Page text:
Toner Cartridge Facts
The very first commercial laser printer was the IBM 3800, released in 1976. This innovative machine took up a large part of a room, but would pave the way for future laser printers that would change the business world by putting printing directly in the hands of office users. In 1986, the toner cartridge remanufacturing industry was introduced to the world and would quickly become a friend to those on a budget. Remanufactured cartridges not only save consumers money, but also help to preserve the environment by eliminating the amount of cartridges in landfills.
Inkjet cartridges contain liquid ink whereas toner cartridges hold a powder that is generally a mixture of carbon and polymer. Older monochromatic models used only black toner, and many monochrome laser printers still do today. Today, color laser printers use the CMYK format, which includes four toner cartridges, each containing a separate color of cyan, magenta, yellow and black and can be blended to create a wide color palette.
Here are a few quick facts about toner cartridges:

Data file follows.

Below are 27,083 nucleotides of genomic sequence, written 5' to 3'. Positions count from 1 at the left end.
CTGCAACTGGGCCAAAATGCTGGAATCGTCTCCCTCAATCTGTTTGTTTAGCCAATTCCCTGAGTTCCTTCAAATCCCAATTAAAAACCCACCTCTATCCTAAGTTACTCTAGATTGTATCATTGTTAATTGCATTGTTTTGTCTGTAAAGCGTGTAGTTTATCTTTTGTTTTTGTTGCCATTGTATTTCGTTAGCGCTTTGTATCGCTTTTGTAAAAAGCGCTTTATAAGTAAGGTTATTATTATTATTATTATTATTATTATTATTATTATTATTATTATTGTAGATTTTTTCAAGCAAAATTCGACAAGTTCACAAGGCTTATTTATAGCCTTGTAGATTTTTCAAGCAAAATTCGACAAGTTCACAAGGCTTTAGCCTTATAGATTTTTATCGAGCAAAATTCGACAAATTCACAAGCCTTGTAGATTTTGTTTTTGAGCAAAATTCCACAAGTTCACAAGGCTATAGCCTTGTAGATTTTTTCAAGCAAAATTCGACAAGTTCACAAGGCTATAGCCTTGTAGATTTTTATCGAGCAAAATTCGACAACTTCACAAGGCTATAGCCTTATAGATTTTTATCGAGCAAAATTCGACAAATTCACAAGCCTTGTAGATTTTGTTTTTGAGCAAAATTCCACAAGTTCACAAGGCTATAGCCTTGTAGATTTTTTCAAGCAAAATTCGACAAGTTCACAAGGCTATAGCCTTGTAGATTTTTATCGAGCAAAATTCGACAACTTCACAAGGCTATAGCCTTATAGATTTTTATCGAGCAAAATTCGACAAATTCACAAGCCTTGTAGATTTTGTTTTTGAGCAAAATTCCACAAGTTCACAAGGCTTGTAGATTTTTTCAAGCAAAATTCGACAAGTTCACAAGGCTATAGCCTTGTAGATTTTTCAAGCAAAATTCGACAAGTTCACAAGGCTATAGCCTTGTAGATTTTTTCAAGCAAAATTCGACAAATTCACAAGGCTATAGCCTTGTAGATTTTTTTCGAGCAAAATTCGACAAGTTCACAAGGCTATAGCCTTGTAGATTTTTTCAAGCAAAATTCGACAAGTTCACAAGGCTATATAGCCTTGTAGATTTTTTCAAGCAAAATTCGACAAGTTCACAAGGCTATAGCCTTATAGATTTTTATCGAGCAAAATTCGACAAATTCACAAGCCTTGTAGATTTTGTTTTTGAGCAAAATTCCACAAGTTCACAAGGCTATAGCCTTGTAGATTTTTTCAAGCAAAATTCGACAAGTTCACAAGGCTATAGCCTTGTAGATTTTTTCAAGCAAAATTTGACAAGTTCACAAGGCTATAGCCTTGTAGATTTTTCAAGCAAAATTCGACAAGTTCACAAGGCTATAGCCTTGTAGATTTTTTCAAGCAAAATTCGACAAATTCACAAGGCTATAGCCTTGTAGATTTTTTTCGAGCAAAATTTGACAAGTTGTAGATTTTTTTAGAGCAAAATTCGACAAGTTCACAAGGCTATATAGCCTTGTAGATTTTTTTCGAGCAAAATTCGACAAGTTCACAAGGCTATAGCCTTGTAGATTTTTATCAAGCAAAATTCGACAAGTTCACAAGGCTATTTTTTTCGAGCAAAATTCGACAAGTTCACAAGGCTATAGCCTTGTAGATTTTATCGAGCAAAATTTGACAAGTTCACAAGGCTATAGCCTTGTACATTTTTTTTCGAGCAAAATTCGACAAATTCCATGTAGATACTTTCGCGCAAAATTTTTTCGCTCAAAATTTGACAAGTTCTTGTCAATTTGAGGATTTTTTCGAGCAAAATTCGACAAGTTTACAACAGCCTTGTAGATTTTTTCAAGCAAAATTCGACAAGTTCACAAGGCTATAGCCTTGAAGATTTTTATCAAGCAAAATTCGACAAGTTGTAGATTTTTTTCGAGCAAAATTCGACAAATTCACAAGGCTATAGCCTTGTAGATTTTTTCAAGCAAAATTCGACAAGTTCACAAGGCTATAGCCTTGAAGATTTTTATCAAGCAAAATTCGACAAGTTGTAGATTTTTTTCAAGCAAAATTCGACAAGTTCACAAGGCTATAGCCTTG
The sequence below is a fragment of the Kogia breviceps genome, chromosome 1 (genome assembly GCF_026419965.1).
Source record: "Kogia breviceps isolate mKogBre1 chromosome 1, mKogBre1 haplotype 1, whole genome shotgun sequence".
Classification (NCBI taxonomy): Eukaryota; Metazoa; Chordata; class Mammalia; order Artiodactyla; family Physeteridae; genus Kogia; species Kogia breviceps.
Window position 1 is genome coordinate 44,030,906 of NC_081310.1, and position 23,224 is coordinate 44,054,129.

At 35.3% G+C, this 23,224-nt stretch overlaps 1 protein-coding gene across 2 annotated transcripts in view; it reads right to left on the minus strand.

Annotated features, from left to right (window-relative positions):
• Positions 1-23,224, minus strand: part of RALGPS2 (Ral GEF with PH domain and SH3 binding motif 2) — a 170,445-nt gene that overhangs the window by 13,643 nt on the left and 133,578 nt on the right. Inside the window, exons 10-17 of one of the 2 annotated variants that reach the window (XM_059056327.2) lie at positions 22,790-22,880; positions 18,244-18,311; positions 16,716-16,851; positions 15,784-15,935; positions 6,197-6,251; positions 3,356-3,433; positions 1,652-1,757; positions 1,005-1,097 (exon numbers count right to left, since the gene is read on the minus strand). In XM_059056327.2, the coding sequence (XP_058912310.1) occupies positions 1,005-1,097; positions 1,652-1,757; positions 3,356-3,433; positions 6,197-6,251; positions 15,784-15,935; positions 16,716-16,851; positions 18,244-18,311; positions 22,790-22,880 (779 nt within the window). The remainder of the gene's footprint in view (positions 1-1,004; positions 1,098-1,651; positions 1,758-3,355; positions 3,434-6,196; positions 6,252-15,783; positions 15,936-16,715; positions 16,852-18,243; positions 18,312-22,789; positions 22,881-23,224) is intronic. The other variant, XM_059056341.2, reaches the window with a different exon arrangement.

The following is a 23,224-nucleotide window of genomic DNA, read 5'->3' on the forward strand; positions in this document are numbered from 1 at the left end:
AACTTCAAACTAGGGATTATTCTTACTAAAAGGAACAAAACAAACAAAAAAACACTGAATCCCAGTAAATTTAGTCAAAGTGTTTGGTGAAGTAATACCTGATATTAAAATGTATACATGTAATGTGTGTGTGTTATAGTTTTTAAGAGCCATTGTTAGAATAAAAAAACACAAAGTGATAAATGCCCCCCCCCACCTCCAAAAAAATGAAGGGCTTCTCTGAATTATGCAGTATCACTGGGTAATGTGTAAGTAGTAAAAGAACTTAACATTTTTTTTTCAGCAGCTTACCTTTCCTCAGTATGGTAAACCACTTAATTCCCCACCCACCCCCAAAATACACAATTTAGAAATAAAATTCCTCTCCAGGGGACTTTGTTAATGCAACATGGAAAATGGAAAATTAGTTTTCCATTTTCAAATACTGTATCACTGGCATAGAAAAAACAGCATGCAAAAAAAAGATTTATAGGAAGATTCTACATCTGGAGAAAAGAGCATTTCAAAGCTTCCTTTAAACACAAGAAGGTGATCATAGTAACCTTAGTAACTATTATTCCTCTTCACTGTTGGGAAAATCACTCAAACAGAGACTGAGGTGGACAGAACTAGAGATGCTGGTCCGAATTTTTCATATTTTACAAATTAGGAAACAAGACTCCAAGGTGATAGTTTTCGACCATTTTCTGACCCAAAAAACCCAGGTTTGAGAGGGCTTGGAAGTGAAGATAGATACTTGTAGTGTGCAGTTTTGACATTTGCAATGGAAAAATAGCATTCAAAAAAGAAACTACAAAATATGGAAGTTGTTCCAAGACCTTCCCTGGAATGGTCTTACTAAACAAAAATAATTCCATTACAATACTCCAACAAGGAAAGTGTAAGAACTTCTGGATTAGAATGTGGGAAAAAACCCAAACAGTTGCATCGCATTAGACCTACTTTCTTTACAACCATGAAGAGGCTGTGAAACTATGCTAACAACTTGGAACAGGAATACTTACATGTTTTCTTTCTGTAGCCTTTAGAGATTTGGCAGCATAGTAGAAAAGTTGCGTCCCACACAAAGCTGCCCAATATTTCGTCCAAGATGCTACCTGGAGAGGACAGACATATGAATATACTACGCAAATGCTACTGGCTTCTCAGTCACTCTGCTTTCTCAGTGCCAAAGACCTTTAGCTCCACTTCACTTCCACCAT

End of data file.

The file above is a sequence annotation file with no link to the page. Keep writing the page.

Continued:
- Approximately 300 million cartridges are thrown away every year.
- One cartridge is thrown away every 8 seconds in the United States.
- 20 to 30% of cartridges sold are remanufactured.
- Remanufactured cartridges can often cost less than half the price of OEM cartridges.
- A print cartridge could spend up to 1,000 years in a landfill before it completely biodegrades.
- Lining up one year’s worth of discarded cartridges from end to end could circle the entire earth.
As you can see, it is very important to recycle your toner cartridges. You can even go a step further to reduce your office’s carbon footprint, however, and purchase remanufactured cartridges. These cartridges are less expensive, and are made from recycled cartridges so that less waste is created by the manufacturing process as well.
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